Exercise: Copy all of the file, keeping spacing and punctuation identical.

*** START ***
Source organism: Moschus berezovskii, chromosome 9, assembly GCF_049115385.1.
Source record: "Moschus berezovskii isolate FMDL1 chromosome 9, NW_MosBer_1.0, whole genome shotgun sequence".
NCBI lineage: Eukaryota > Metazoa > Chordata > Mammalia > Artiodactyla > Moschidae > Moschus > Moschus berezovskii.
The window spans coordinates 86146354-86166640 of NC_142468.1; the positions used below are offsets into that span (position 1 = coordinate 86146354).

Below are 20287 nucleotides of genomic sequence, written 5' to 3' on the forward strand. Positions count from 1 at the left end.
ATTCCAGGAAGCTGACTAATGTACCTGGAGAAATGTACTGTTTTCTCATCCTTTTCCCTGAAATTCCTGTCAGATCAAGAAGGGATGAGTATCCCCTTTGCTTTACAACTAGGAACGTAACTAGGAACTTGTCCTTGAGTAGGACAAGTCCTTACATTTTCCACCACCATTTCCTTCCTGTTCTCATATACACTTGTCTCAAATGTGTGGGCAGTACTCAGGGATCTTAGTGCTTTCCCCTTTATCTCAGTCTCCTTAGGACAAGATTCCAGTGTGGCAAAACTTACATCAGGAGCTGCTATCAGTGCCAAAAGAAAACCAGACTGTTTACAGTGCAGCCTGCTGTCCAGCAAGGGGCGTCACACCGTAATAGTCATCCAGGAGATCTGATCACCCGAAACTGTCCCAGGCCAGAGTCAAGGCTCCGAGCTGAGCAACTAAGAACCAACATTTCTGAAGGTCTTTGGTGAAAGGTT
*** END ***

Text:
Source organism: Moschus berezovskii, chromosome 9, assembly GCF_049115385.1.
Source record: "Moschus berezovskii isolate FMDL1 chromosome 9, NW_MosBer_1.0, whole genome shotgun sequence".
NCBI lineage: Eukaryota > Metazoa > Chordata > Mammalia > Artiodactyla > Moschidae > Moschus > Moschus berezovskii.
The window spans coordinates 86146354-86166640 of NC_142468.1; the positions used below are offsets into that span (position 1 = coordinate 86146354).

Below are 20287 nucleotides of genomic sequence, written 5' to 3' on the forward strand. Positions count from 1 at the left end.
ATTCCAGGAAGCTGACTAATGTACCTGGAGAAATGTACTGTTTTCTCATCCTTTTCCCTGAAATTCCTGTCAGATCAAGAAGGGATGAGTATCCCCTTTGCTTTACAACTAGGAACGTAACTAGGAACTTGTCCTTGAGTAGGACAAGTCCTTACATTTTCCACCACCATTTCCTTCCTGTTCTCATATACACTTGTCTCAAATGTGTGGGCAGTACTCAGGGATCTTAGTGCTTTCCCCTTTATCTCAGTCTCCTTAGGACAAGATTCCAGTGTGGCAAAACTTACATCAGGAGCTGCTATCAGTGCCAAAAGAAAACCAGACTGTTTACAGTGCAGCCTGCTGTCCAGCAAGGGGCGTCACACCGTAATAGTCATCCAGGAGATCTGATCACCCGAAACTGTCCCAGGCCAGAGTCAAGGCTCCGAGCTGAGCAACTAAGAACCAACATTTCTGAAGGTCTTTGGTGAAAGGTT